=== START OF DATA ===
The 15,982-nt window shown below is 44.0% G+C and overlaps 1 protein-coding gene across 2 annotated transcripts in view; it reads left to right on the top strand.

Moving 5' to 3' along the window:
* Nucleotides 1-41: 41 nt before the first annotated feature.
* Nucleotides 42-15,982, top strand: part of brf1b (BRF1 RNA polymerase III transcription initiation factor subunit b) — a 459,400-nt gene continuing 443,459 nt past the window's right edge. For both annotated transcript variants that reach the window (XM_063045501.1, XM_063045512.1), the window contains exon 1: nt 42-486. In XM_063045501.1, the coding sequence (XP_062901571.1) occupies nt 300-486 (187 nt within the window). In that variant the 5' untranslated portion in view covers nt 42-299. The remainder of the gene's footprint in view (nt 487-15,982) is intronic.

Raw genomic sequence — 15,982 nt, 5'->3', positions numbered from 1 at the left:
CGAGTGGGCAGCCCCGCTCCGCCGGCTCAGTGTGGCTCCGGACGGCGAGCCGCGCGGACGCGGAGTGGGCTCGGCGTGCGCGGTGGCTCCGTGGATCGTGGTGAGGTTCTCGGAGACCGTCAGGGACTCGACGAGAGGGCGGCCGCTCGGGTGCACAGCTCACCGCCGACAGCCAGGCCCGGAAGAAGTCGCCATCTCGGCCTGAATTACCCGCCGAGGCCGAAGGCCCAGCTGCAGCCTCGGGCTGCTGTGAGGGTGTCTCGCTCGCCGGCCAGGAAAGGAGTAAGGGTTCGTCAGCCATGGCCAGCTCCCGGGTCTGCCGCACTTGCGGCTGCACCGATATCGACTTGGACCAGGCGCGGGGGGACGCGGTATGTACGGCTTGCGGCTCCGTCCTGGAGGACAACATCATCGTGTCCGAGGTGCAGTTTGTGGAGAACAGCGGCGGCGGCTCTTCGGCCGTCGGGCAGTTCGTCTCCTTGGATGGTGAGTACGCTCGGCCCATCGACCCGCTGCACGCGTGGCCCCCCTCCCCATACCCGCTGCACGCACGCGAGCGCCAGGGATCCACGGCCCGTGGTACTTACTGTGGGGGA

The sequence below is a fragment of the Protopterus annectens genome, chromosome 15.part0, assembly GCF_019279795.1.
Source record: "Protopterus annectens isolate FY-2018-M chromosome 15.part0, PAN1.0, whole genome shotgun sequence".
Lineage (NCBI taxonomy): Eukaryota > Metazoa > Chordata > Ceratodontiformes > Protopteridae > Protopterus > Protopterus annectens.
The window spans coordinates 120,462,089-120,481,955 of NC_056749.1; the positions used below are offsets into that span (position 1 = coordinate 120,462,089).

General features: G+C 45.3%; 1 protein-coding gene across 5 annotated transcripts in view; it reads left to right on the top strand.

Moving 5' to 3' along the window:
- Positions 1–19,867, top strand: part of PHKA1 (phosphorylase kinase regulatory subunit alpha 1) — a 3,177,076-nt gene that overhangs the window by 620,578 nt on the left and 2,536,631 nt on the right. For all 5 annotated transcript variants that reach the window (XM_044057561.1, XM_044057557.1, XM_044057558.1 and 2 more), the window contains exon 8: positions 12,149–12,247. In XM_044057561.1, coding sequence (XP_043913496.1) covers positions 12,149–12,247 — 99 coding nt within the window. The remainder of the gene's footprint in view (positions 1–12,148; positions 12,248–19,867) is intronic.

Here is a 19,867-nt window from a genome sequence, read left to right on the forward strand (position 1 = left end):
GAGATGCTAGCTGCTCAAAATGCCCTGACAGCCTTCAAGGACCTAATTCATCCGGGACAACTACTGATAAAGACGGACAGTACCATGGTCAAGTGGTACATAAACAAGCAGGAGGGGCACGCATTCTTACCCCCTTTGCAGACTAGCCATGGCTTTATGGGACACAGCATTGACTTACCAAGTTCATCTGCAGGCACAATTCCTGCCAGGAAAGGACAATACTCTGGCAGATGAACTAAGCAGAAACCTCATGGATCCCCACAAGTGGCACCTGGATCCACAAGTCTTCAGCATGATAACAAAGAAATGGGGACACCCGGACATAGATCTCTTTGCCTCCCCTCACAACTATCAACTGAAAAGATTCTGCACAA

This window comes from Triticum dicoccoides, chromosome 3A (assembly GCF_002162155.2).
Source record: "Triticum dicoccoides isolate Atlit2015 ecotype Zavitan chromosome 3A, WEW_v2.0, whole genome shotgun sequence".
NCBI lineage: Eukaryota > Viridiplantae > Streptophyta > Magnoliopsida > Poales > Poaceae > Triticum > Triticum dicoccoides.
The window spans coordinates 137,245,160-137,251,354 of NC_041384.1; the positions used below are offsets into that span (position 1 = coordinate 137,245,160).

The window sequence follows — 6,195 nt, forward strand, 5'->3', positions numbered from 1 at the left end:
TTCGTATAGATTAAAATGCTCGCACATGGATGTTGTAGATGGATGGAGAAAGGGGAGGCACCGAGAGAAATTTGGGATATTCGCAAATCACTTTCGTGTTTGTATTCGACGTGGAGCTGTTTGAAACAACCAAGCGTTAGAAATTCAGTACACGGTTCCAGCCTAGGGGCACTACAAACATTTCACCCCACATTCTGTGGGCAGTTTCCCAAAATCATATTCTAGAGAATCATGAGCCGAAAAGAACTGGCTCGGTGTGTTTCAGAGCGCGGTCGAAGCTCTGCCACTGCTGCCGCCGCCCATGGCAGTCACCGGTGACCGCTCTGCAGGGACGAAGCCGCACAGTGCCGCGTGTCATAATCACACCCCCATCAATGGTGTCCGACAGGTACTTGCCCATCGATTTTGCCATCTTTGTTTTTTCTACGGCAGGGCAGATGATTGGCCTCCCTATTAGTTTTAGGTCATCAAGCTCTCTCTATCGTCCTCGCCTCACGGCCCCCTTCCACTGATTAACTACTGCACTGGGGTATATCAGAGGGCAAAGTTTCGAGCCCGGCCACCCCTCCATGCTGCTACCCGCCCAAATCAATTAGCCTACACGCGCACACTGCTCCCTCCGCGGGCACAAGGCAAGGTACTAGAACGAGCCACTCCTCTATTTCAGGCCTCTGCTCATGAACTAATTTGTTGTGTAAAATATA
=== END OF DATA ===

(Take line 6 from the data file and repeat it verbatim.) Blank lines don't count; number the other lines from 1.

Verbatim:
CGAGTGGGCAGCCCCGCTCCGCCGGCTCAGTGTGGCTCCGGACGGCGAGCCGCGCGGACGCGGAGTGGGCTCGGCGTGCGCGGTGGCTCCGTGGATCGTGGTGAGGTTCTCGGAGACCGTCAGGGACTCGACGAGAGGGCGGCCGCTCGGGTGCACAGCTCACCGCCGACAGCCAGGCCCGGAAGAAGTCGCCATCTCGGCCTGAATTACCCGCCGAGGCCGAAGGCCCAGCTGCAGCCTCGGGCTGCTGTGAGGGTGTCTCGCTCGCCGGCCAGGAAAGGAGTAAGGGTTCGTCAGCCATGGCCAGCTCCCGGGTCTGCCGCACTTGCGGCTGCACCGATATCGACTTGGACCAGGCGCGGGGGGACGCGGTATGTACGGCTTGCGGCTCCGTCCTGGAGGACAACATCATCGTGTCCGAGGTGCAGTTTGTGGAGAACAGCGGCGGCGGCTCTTCGGCCGTCGGGCAGTTCGTCTCCTTGGATGGTGAGTACGCTCGGCCCATCGACCCGCTGCACGCGTGGCCCCCCTCCCCATACCCGCTGCACGCACGCGAGCGCCAGGGATCCACGGCCCGTGGTACTTACTGTGGGGGA